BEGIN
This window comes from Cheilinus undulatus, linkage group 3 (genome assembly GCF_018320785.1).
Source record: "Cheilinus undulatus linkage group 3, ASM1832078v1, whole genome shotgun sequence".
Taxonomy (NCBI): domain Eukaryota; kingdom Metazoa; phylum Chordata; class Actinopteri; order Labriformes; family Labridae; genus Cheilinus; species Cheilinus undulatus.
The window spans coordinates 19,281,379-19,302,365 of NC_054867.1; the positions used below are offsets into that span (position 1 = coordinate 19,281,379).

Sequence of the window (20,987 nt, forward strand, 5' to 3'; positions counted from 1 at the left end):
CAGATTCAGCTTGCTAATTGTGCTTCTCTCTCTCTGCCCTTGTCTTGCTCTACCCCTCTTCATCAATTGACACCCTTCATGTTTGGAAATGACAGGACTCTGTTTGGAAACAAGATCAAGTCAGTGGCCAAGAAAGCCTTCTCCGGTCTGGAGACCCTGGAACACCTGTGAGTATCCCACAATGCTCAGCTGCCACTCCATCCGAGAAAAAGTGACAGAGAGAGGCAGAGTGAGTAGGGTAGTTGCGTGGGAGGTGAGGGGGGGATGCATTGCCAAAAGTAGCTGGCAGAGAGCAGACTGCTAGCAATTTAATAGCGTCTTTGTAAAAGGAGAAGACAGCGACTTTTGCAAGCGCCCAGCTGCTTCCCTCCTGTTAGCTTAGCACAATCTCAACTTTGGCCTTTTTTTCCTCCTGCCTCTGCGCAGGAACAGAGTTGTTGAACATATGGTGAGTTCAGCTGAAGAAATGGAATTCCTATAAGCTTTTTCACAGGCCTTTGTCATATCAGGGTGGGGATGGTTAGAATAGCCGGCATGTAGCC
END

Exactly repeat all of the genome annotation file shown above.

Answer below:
This window comes from Cheilinus undulatus, linkage group 3 (genome assembly GCF_018320785.1).
Source record: "Cheilinus undulatus linkage group 3, ASM1832078v1, whole genome shotgun sequence".
Taxonomy (NCBI): domain Eukaryota; kingdom Metazoa; phylum Chordata; class Actinopteri; order Labriformes; family Labridae; genus Cheilinus; species Cheilinus undulatus.
The window spans coordinates 19,281,379-19,302,365 of NC_054867.1; the positions used below are offsets into that span (position 1 = coordinate 19,281,379).

Sequence of the window (20,987 nt, forward strand, 5' to 3'; positions counted from 1 at the left end):
CAGATTCAGCTTGCTAATTGTGCTTCTCTCTCTCTGCCCTTGTCTTGCTCTACCCCTCTTCATCAATTGACACCCTTCATGTTTGGAAATGACAGGACTCTGTTTGGAAACAAGATCAAGTCAGTGGCCAAGAAAGCCTTCTCCGGTCTGGAGACCCTGGAACACCTGTGAGTATCCCACAATGCTCAGCTGCCACTCCATCCGAGAAAAAGTGACAGAGAGAGGCAGAGTGAGTAGGGTAGTTGCGTGGGAGGTGAGGGGGGGATGCATTGCCAAAAGTAGCTGGCAGAGAGCAGACTGCTAGCAATTTAATAGCGTCTTTGTAAAAGGAGAAGACAGCGACTTTTGCAAGCGCCCAGCTGCTTCCCTCCTGTTAGCTTAGCACAATCTCAACTTTGGCCTTTTTTTCCTCCTGCCTCTGCGCAGGAACAGAGTTGTTGAACATATGGTGAGTTCAGCTGAAGAAATGGAATTCCTATAAGCTTTTTCACAGGCCTTTGTCATATCAGGGTGGGGATGGTTAGAATAGCCGGCATGTAGCC